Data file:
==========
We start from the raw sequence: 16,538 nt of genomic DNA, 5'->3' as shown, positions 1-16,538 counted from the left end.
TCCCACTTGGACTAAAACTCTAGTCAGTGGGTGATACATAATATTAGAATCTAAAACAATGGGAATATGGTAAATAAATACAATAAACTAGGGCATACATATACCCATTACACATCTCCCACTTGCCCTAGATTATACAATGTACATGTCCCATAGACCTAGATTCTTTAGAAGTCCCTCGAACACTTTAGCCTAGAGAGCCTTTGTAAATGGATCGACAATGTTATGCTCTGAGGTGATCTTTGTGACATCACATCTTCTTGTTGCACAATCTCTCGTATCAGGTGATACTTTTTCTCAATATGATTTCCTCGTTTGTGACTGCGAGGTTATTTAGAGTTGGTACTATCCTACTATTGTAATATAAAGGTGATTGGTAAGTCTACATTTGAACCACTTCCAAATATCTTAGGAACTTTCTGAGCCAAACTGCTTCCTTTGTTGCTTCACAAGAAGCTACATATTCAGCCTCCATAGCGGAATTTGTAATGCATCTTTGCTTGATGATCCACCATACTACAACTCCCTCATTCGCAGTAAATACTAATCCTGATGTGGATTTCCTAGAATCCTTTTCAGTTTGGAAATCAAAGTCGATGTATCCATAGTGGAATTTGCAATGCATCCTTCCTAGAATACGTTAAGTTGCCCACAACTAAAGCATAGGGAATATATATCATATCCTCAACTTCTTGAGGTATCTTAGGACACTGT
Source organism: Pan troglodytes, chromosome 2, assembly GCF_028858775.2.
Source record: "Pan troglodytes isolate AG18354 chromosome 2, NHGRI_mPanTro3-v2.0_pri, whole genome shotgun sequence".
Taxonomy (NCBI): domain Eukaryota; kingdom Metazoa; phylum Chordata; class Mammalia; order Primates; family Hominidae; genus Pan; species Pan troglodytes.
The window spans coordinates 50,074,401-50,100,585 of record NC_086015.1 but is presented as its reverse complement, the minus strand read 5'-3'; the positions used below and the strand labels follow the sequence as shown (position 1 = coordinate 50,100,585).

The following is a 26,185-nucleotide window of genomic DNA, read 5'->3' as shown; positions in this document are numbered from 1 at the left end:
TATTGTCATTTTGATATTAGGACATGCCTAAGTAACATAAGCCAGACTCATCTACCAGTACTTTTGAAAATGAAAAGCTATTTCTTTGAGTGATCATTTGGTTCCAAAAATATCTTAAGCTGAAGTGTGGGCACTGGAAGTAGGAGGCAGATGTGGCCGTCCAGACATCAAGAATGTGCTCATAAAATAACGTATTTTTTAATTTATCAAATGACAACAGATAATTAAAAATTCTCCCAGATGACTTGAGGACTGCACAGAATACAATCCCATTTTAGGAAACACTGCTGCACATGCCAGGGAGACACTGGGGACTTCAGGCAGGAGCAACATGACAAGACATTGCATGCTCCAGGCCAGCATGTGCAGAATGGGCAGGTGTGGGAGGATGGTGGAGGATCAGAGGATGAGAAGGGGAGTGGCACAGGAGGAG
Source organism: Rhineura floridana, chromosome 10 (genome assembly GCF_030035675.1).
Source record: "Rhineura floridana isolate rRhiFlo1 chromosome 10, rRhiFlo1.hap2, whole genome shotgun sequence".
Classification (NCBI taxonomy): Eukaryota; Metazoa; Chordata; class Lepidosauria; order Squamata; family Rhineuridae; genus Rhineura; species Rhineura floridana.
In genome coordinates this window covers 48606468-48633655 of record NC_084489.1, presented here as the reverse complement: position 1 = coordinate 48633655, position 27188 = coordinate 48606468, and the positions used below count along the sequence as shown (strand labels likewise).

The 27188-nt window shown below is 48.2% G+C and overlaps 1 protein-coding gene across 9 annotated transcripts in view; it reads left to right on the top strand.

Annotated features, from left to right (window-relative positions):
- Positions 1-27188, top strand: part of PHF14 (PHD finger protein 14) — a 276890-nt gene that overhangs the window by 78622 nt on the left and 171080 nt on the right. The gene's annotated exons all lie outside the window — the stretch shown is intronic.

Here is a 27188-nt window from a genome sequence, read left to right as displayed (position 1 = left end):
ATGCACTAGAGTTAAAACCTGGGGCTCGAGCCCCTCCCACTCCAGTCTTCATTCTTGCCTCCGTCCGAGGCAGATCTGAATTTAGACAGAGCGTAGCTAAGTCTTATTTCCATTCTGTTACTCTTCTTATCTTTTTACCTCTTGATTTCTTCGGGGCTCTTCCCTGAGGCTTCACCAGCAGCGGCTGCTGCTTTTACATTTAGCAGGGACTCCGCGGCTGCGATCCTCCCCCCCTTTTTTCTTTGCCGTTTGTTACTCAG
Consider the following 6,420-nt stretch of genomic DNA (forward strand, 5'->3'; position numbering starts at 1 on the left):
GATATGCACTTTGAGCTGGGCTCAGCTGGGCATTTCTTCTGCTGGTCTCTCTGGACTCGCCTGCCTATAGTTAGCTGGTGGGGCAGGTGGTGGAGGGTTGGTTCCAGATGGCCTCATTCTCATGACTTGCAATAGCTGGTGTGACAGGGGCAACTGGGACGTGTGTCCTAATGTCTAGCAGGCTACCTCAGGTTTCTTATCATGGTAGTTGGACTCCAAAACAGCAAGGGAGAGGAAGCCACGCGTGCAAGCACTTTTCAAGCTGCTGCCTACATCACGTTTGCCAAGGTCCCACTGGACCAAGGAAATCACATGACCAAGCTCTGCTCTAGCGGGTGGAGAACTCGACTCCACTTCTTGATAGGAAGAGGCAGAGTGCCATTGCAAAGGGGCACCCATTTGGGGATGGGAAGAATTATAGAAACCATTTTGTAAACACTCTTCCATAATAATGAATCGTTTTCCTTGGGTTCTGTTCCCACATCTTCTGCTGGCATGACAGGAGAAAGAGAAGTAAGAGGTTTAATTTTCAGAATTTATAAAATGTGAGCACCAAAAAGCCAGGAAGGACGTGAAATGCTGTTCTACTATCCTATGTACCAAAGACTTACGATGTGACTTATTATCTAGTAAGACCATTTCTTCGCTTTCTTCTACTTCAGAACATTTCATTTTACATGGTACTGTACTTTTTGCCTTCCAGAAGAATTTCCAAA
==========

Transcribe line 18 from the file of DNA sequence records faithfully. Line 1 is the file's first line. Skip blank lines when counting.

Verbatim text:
Consider the following 6,420-nt stretch of genomic DNA (forward strand, 5'->3'; position numbering starts at 1 on the left):